To establish ineffective assistance of counsel, Defendant must show both that counsel's performance was deficient and that this deficiency prejudiced him. See Smith v. Duckworth, 824 F.3d 1233, 1249 (10th Cir. 2016). To demonstrate prejudice, Defendant “must show that there is a reasonable probability that, but for counsel's unprofessional errors, the result of the proceeding would have been different. A reasonable probability is a probability sufficient to undermine confidence in the outcome.” Strickland v. Washington, 466 U.S. 668, 694 (1984). The Court may consider the two prongs in any order, see id. at 697; an insufficient showing on either one is fatal to an ineffective-assistance claim, see id. at 700.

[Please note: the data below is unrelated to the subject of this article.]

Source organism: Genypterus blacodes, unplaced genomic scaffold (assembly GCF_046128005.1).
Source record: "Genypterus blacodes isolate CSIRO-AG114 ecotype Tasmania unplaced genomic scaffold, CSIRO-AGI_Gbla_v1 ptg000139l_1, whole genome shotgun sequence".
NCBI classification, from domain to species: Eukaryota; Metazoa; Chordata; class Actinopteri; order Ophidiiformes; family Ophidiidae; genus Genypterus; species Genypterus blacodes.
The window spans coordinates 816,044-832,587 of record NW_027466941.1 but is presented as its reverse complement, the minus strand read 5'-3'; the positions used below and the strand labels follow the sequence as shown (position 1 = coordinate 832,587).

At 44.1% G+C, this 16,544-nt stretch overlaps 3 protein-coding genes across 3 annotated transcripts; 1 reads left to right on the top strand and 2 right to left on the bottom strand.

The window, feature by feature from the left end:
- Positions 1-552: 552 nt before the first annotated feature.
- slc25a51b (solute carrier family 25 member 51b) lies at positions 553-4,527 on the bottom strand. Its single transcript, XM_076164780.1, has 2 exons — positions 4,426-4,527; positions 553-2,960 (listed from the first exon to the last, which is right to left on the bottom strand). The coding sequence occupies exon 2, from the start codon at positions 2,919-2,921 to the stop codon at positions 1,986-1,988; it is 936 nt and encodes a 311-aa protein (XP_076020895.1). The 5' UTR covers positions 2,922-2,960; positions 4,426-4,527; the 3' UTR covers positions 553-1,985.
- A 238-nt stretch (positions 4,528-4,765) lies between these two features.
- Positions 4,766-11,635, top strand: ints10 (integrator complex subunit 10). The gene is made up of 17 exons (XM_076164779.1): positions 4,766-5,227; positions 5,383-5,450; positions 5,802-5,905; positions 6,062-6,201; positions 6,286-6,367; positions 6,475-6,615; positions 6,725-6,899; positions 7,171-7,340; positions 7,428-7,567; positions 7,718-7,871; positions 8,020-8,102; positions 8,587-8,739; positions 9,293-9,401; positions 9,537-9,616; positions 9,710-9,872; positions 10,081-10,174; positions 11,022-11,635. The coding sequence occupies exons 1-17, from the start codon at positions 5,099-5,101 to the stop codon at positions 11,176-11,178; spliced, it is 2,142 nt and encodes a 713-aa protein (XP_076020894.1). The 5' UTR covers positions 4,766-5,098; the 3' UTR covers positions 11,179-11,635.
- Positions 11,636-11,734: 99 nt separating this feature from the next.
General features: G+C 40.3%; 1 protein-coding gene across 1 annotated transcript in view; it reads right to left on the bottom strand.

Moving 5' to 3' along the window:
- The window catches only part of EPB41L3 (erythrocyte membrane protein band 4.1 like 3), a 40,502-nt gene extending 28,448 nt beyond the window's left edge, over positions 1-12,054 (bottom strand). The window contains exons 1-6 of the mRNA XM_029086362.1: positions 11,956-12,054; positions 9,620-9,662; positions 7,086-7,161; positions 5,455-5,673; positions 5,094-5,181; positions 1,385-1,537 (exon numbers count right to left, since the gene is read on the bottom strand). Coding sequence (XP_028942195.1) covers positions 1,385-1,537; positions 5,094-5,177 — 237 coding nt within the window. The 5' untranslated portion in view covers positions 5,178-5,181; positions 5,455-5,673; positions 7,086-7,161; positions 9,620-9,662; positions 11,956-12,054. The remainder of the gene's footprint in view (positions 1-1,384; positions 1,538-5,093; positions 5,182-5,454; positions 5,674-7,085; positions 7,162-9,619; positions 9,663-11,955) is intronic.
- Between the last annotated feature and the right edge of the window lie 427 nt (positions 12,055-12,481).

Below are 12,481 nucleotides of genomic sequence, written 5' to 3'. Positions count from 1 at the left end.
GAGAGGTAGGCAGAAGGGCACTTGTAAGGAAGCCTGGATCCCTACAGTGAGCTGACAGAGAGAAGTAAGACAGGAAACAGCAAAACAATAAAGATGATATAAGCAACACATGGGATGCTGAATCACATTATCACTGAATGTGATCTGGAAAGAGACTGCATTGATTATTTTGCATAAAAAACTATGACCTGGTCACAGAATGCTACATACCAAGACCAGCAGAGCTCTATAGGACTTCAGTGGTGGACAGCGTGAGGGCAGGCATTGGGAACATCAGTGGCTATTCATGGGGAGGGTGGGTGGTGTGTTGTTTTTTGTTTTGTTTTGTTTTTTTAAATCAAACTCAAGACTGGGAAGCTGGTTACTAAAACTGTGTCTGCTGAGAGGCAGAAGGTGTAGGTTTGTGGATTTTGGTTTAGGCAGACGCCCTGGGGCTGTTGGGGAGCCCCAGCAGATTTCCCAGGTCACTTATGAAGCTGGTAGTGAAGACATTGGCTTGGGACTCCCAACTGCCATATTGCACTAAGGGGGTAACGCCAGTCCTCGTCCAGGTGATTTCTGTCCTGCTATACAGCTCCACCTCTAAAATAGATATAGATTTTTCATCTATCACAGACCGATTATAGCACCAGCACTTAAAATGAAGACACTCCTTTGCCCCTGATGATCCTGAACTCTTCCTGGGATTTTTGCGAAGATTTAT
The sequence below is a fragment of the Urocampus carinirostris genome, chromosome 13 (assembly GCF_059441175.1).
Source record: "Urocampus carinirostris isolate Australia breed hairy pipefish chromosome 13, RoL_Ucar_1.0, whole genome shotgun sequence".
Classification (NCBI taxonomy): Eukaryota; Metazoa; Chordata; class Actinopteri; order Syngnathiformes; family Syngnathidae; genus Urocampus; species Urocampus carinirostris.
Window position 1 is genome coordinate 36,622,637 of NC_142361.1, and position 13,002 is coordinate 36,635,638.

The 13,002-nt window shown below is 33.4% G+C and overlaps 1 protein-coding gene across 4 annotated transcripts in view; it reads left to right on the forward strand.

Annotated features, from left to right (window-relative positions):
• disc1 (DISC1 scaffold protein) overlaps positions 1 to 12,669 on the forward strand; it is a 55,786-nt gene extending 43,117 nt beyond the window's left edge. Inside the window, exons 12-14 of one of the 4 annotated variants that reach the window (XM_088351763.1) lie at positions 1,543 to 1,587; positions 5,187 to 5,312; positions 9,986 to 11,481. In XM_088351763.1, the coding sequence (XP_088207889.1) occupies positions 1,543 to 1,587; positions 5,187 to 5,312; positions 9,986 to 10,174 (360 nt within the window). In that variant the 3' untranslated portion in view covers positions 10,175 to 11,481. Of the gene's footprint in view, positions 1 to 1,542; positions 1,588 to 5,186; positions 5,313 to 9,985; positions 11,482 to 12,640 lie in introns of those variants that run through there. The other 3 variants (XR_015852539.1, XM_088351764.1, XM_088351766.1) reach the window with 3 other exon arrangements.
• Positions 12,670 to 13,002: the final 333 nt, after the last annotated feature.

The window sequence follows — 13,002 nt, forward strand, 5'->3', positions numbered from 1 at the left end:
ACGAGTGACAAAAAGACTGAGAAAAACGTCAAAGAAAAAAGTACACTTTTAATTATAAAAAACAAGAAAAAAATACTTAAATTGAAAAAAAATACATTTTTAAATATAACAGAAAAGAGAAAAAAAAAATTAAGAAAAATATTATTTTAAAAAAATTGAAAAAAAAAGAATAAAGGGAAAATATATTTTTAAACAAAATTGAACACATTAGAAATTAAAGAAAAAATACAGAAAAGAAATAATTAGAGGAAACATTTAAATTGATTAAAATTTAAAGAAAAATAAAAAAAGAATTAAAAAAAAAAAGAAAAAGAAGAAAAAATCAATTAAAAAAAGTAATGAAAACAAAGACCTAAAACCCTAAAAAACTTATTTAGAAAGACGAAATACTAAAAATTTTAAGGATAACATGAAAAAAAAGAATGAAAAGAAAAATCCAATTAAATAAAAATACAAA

Defendant challenges counsel's failure to object to the presentence report and the Court's sentencing on Count 2, the Travel Act violation under 18 U.S.C. § 1952, for which the relevant Sentencing Guideline provision is § 2E1.2. Section 2E1.2 provides a base level offense of the greater of 6 or “the offense level applicable to the underlying crime of violence or other unlawful activity in respect to which the travel or transportation was undertaken.” § 2E1.2(a)(2). In the Presentence Investigation Report the probation officer concluded that the base level offense was 14 because the underlying offense involved a crime of violence, citing U.S.S.G. § 2A2.2(a).[1] Defendant is correct that counsel did not object to application of this Guideline by the probation officer or to the Court's conclusion that his Travel Act claim included a crime of violence, specifically, assault and battery with a dangerous weapon, a car.